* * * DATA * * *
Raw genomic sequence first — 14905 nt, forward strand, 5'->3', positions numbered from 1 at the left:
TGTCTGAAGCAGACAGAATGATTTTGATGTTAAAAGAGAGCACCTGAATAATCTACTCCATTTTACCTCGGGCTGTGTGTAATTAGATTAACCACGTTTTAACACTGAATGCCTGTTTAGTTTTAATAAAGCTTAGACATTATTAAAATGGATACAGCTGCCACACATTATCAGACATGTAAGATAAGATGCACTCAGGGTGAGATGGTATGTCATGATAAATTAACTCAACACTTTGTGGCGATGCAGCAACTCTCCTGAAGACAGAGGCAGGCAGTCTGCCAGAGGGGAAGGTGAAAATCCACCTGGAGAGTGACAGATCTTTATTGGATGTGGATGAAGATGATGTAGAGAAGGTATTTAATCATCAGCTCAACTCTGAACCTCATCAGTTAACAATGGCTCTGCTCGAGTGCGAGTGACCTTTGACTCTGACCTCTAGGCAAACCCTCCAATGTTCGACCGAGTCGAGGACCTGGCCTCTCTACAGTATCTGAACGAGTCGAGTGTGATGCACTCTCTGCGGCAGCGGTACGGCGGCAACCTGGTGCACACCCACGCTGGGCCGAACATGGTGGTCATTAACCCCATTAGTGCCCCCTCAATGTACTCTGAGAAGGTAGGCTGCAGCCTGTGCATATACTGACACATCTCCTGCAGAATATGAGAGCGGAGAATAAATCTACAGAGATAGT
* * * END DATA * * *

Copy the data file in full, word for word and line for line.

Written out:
Raw genomic sequence first — 14905 nt, forward strand, 5'->3', positions numbered from 1 at the left:
TGTCTGAAGCAGACAGAATGATTTTGATGTTAAAAGAGAGCACCTGAATAATCTACTCCATTTTACCTCGGGCTGTGTGTAATTAGATTAACCACGTTTTAACACTGAATGCCTGTTTAGTTTTAATAAAGCTTAGACATTATTAAAATGGATACAGCTGCCACACATTATCAGACATGTAAGATAAGATGCACTCAGGGTGAGATGGTATGTCATGATAAATTAACTCAACACTTTGTGGCGATGCAGCAACTCTCCTGAAGACAGAGGCAGGCAGTCTGCCAGAGGGGAAGGTGAAAATCCACCTGGAGAGTGACAGATCTTTATTGGATGTGGATGAAGATGATGTAGAGAAGGTATTTAATCATCAGCTCAACTCTGAACCTCATCAGTTAACAATGGCTCTGCTCGAGTGCGAGTGACCTTTGACTCTGACCTCTAGGCAAACCCTCCAATGTTCGACCGAGTCGAGGACCTGGCCTCTCTACAGTATCTGAACGAGTCGAGTGTGATGCACTCTCTGCGGCAGCGGTACGGCGGCAACCTGGTGCACACCCACGCTGGGCCGAACATGGTGGTCATTAACCCCATTAGTGCCCCCTCAATGTACTCTGAGAAGGTAGGCTGCAGCCTGTGCATATACTGACACATCTCCTGCAGAATATGAGAGCGGAGAATAAATCTACAGAGATAGT